The Last Cattle Drive
30th Anniversary Edition
First published in 1977, Robert Days The Last Cattle Drive—an instant bestseller and Book-of-the-Month Club selection—is now a modern-day Western classic. This raucous, rollicking novel of a cattle drive in the age of the automobile revived a genre and added its own special twists in capturing the imagination of readers nationwide. To honor the thirtieth anniversary of its publication, the University Press of Kansas is proud to announce a new 30th anniversary edition of this much-loved work.
This edition includes these new features: a foreword by acclaimed Western historian Howard R. Lamar, reflecting on the novels enduring popularity; an afterword by Robert Day recalling the experience of writing the novel and commenting on his own literary heroes (among them Mark Twain); The Last Cattle Drive Stampede, Days hilarious piece about failed attempts to make a movie of the book; and special endpaper maps of the cattle-drive route. Whether youre renewing your affection for an old favorite or coming to the work for the first time, this new edition will be a book to treasure and return to time and time again.
“Spangler Star Tukle is a Kansas cattleman with 6,000 acres and a low boiling point. (Tukle is so choleric that he empties a shotgun into a power mower that has offended him.) When the rancher decides to drive his 250 head of cattle to the Kansas City stockyards to save shipping costs, you can expect Murphy’s Law to become 100 percent operative. . . . Atmospheric.”
—New York Times Book Review
“Tightly written . . . and powerfully evocative. The smells, sights, and sounds of Kansas are described so well at times that one begins to cough as the dust crawls up through the floorboards of the battered pickup.”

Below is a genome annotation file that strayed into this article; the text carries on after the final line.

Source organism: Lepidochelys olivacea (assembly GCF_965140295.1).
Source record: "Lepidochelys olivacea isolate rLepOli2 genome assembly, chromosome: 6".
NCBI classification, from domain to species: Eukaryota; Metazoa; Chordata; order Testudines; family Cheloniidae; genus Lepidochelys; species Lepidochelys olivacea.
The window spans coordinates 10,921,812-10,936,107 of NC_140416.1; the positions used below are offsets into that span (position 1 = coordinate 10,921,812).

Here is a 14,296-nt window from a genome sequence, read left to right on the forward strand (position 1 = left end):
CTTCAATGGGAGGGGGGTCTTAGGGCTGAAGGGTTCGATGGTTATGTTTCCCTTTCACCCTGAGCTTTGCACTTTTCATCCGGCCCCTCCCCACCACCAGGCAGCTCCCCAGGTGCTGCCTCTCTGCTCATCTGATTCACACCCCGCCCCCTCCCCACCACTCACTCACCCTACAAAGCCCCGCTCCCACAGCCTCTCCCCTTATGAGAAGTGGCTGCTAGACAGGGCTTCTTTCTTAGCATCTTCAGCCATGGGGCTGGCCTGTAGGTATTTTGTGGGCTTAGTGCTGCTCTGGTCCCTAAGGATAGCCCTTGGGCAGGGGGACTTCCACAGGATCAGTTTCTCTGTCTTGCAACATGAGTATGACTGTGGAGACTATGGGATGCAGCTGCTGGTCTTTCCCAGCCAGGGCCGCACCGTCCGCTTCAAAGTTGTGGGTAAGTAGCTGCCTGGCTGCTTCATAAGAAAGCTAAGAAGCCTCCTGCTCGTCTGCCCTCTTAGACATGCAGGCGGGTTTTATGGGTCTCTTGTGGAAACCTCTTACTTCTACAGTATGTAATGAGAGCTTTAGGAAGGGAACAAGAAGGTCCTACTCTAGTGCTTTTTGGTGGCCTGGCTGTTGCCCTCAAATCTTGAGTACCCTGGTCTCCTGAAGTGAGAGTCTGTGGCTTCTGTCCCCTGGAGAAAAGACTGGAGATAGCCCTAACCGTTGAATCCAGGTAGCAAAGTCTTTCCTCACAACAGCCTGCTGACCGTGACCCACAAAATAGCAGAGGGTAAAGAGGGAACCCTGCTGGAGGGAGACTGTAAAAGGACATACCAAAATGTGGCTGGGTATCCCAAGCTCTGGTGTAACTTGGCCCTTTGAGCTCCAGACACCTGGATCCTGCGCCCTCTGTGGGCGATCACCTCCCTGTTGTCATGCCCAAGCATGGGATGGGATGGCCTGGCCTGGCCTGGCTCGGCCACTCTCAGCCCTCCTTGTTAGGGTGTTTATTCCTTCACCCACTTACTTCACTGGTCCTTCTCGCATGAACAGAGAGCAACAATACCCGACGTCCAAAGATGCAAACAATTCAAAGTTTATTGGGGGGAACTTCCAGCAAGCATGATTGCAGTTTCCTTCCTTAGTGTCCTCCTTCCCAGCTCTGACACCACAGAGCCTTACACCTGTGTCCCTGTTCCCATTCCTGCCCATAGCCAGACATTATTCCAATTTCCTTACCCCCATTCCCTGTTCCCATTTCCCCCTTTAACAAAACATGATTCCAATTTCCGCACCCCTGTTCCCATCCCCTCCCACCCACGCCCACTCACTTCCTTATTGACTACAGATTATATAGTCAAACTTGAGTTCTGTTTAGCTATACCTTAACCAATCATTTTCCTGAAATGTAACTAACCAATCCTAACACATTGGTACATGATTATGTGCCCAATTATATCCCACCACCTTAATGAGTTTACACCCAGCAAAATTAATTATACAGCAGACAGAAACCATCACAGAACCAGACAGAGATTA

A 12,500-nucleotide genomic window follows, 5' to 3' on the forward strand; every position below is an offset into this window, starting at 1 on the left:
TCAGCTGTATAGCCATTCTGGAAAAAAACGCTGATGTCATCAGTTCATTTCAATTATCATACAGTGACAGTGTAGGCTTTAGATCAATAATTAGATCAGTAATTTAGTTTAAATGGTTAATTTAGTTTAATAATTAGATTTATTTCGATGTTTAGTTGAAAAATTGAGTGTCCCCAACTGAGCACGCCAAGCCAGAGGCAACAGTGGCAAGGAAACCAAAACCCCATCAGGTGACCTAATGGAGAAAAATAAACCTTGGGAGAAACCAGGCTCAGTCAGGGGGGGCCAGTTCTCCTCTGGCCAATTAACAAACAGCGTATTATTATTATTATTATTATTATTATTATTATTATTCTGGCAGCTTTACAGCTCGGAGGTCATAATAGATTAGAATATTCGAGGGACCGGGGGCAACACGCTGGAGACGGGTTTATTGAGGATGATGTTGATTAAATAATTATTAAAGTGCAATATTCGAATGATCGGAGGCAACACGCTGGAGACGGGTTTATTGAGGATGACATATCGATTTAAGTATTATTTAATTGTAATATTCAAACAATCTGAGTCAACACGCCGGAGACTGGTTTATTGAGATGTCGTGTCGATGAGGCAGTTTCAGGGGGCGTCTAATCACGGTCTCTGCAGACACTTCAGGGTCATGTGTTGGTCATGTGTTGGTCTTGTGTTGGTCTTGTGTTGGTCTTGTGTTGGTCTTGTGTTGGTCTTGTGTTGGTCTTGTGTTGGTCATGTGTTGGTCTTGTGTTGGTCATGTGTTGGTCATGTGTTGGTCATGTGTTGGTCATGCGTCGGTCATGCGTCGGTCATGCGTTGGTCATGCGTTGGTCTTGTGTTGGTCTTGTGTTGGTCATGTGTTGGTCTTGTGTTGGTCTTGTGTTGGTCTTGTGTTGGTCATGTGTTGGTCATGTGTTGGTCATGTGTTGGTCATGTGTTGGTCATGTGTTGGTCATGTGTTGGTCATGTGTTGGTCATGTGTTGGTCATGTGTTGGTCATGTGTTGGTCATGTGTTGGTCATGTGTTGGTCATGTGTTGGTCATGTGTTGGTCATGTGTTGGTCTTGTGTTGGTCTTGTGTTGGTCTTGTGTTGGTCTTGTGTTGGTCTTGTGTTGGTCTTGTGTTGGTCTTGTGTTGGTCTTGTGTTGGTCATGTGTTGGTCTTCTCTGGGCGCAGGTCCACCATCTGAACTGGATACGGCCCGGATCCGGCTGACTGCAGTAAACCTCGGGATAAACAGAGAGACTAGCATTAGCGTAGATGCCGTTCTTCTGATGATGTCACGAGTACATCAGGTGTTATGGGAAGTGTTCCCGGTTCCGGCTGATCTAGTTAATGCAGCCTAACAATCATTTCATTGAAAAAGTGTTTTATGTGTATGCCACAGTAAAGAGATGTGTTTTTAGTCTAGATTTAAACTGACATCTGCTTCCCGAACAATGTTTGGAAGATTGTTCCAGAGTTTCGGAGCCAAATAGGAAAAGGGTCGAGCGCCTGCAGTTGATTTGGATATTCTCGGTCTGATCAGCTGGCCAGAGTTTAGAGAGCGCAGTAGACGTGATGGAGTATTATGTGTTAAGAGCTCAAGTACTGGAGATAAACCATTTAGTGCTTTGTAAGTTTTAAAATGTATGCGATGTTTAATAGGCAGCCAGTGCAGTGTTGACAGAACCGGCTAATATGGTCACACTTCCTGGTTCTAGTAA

—Baltimore SunSee all reviews...
“Very real, earthy, and vital. Exceedingly well told and funny.”
—Kansas City Star
“I [feel] honored and privileged to have the opportunity to express my enduring admiration for Robert Day and his delightfully readable, humorous, and plain-spoken novel, [which] I have been re-reading over and over for nearly three decades. . . . Day’s lively portrait of his beloved home state of Kansas, often saddled by stereotypical images of being sternly Protestant, conservative, and teetotalling, instead becomes an example of a vibrant, varied society of free-wheeling individuals, rural and city men and women, who enjoy their tomato beer and whiskey and have strong opinions about what is wrong with the U.S. government and incorrect television and film versions of Kansas and the West.”
“Bob Day’s novel is like the man himself—ebullient, precise, Rabelaisian, witty. Its written in remarkably fine North American English. It wears its cowboy boots, as does the author himself, very comfortably and with a highly polished panache.”
—Anthony BurgessSee fewer reviews...